Why do people buy a stock just before it splits? Is there an advantage to doing that? - Mike S.
I have NO IDEA why people do this. There is no explicit benefit to doing this. Sometimes stocks will spike on the day a split is announced and on occasion, this spike causes a desire for investors to buy a stock before the split actually occurs.
If you own 100 shares of a $50 stock (value of $5,000), and the stocks splits 2 for 1…you now own 200 shares of a $25 stock (value still $5,000). You have twice the shares, but the share price is ½ of what it was.
Sometimes, if the stock is a truly expensive stock, the split can act as a catalyst to attract smaller investors. With a small amount of money to invest, an investor is less likely to buy a stock for $500 per share than they are for $50 per share. Despite that fact, over time, it has very little impact on the price movement of the company.
What is the difference between FDIC insurance and SIPC insurance? - Kay V.
The Federal Deposit Insurance Corporation (FDIC) is an agency created by the US Congress to insure deposits in financial institutions. Each person’s deposits are insured up to $250,000 per bank as long as the bank is a member. This insurance is meant to maintain the confidence a potential customer has in their financial institution. Investment products are NOT FDIC insured.
The Securities Investor Protection Corporation (SIPC) is a federally mandated corporation designed to protect investors’ capital if an investment firm FAILS. This is insurance against the insolvency of the firm, NOT insurance against loss of capital. The coverage is up to a total of $500,000, including up to $250,000 in cash.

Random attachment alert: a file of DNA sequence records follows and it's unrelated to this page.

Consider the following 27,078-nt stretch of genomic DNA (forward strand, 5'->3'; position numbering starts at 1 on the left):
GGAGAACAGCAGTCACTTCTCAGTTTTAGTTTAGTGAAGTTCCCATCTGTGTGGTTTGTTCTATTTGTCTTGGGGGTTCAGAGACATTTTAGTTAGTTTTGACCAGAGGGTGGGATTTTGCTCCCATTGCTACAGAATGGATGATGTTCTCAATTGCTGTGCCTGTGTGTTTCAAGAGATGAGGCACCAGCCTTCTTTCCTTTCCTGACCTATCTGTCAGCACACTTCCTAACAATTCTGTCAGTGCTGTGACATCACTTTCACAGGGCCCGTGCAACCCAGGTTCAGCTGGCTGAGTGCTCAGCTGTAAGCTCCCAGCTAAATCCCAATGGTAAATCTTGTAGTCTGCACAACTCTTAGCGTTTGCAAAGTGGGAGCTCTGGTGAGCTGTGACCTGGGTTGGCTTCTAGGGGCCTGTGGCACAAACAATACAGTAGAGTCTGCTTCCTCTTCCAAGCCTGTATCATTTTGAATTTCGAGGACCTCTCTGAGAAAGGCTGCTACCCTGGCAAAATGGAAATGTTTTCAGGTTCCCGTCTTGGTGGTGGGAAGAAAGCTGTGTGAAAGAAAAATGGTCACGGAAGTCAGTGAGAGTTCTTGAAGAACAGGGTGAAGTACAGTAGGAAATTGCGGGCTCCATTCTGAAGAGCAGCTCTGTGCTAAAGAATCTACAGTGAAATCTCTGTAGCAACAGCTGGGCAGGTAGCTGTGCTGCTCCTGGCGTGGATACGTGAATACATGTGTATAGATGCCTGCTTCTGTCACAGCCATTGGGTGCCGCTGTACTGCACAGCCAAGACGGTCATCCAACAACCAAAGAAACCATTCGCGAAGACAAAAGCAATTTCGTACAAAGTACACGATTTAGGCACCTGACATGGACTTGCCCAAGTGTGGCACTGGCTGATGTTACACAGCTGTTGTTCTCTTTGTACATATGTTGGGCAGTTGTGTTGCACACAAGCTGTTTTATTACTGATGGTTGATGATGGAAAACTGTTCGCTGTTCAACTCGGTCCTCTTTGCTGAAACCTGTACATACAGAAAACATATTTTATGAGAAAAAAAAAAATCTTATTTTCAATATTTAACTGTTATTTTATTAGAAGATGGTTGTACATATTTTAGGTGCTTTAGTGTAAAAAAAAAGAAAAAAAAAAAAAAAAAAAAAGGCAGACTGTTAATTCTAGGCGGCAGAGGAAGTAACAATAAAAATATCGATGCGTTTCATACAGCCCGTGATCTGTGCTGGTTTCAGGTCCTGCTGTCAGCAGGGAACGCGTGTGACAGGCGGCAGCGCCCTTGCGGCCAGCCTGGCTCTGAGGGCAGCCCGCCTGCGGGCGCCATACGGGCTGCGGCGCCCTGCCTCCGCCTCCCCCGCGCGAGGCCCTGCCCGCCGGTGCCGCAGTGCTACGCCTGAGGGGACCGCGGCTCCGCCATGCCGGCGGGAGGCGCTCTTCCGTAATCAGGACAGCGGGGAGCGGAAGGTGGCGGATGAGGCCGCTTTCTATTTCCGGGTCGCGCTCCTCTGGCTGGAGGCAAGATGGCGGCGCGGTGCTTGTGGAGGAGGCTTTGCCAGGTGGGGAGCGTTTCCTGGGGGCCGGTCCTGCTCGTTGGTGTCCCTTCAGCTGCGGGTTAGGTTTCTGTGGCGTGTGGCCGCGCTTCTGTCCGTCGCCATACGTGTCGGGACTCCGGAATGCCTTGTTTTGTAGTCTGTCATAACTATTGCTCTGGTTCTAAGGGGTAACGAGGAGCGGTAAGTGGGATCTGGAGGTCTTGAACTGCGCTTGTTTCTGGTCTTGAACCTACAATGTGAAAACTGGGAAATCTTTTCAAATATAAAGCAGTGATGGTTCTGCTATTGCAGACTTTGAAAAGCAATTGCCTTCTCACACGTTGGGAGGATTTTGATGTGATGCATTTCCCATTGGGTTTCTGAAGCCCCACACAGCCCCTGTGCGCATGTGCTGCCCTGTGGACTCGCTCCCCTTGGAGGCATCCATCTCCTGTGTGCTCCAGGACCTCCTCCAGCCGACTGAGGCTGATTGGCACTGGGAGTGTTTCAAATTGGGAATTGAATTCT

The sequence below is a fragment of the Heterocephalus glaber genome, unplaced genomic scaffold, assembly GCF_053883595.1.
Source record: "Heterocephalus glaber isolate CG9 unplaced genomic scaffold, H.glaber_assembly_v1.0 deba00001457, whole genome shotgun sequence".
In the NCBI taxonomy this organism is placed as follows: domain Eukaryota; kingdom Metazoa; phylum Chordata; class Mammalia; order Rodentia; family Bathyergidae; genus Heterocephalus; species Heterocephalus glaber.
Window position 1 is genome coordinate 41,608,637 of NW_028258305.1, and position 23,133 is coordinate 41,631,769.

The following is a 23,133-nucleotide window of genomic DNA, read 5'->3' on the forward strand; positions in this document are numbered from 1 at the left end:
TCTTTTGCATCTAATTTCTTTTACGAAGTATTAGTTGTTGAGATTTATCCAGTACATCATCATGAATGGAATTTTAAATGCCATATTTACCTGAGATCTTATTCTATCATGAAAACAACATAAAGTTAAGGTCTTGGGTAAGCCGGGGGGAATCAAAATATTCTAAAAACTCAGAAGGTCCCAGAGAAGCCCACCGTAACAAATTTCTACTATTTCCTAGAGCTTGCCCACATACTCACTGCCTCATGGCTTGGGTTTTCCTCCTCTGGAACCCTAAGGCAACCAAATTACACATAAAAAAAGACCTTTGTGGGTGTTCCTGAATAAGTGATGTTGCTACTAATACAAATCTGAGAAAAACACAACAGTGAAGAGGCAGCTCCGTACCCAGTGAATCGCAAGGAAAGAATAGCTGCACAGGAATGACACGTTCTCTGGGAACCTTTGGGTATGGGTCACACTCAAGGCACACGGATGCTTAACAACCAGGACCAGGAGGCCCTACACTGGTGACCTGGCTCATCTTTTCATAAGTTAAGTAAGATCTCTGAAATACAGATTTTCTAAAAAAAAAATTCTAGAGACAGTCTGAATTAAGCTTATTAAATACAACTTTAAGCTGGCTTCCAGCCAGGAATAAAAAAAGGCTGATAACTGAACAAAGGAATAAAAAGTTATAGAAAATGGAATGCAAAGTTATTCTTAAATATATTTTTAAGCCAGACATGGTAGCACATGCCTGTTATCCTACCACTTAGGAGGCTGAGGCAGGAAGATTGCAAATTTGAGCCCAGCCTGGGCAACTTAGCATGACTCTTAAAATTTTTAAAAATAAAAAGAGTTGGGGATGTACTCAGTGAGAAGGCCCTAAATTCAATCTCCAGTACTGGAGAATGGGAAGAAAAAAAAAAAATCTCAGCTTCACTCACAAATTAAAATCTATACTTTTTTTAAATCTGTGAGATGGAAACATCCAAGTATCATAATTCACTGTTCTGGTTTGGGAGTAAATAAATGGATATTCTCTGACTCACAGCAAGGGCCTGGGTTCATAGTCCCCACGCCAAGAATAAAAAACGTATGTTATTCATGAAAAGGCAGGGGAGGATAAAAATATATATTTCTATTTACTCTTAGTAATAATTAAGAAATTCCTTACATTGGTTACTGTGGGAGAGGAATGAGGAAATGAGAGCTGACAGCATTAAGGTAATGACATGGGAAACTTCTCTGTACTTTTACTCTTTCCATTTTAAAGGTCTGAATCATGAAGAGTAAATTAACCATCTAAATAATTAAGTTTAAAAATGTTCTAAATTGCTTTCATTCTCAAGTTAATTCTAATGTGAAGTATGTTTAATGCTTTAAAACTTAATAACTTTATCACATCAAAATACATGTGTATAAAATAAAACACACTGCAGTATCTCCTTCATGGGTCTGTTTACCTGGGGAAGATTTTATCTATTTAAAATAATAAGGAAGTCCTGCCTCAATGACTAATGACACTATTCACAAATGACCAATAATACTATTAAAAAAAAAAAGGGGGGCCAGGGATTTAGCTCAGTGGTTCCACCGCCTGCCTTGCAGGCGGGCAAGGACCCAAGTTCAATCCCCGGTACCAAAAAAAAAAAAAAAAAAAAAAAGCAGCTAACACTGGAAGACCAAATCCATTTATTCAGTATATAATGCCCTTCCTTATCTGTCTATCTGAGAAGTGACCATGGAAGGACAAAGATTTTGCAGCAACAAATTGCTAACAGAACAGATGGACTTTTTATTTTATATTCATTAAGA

In some cases, institutions will purchase additional insurance to provide their customers extra protection. For example, through London Insurers, LPL accounts have additional securities protection to cover the net equity of customer accounts up to an overall aggregate firm limit of $575,000,000, subject to conditions and limitations.
Where do you get your ideas for your blog? - Lauren F.
Anywhere I can find them! Sometimes, an idea will just hit me and I have to race to a notepad to write it down before it disappears. Other times a client will ask a question, and as I answer it, it will create an idea.
Two additional features that will added are a TERMINOLOGY section where I define industry jargon in real world terms and a CASE STUDY feature where I will use a created scenario with false names. Seeing my opinions on a hypothetical case study will hopefully shed some light on how I would handle certain situations.
Should I consider taking some of the equity out of my home and investing it? - Larry P..
No. Despite interest rates being low, the last thing a homeowner should do it to take their home equity out and try to invest it. Any investment that offers a reasonable rate of return (4% or more) is going to also include some risk, and to take risk with your home equity is a proposition that I would avoid.
The best thing that could come of the situation is that the investments earn a good rate of return, but after paying the interest on the loan and any associated taxes on the growth, your “take-home” will most likely be minimal.
The worst thing that could happen is that the investment declines sharply just as the variable rate on the loan starts to increase. Throw in a declining real estate market, and you could end up losing your home.
Not worth the risk.